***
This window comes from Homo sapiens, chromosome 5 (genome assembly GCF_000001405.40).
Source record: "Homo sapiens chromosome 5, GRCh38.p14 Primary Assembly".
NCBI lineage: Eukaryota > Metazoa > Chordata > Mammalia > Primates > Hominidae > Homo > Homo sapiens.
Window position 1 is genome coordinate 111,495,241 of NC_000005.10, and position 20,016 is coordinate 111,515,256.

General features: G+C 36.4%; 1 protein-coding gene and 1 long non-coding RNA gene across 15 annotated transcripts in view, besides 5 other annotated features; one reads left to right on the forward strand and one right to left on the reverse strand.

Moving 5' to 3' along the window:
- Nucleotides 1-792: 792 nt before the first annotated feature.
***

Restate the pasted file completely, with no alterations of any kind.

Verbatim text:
This window comes from Homo sapiens, chromosome 5 (genome assembly GCF_000001405.40).
Source record: "Homo sapiens chromosome 5, GRCh38.p14 Primary Assembly".
NCBI lineage: Eukaryota > Metazoa > Chordata > Mammalia > Primates > Hominidae > Homo > Homo sapiens.
Window position 1 is genome coordinate 111,495,241 of NC_000005.10, and position 20,016 is coordinate 111,515,256.

General features: G+C 36.4%; 1 protein-coding gene and 1 long non-coding RNA gene across 15 annotated transcripts in view, besides 5 other annotated features; one reads left to right on the forward strand and one right to left on the reverse strand.

Moving 5' to 3' along the window:
- Nucleotides 1-792: 792 nt before the first annotated feature.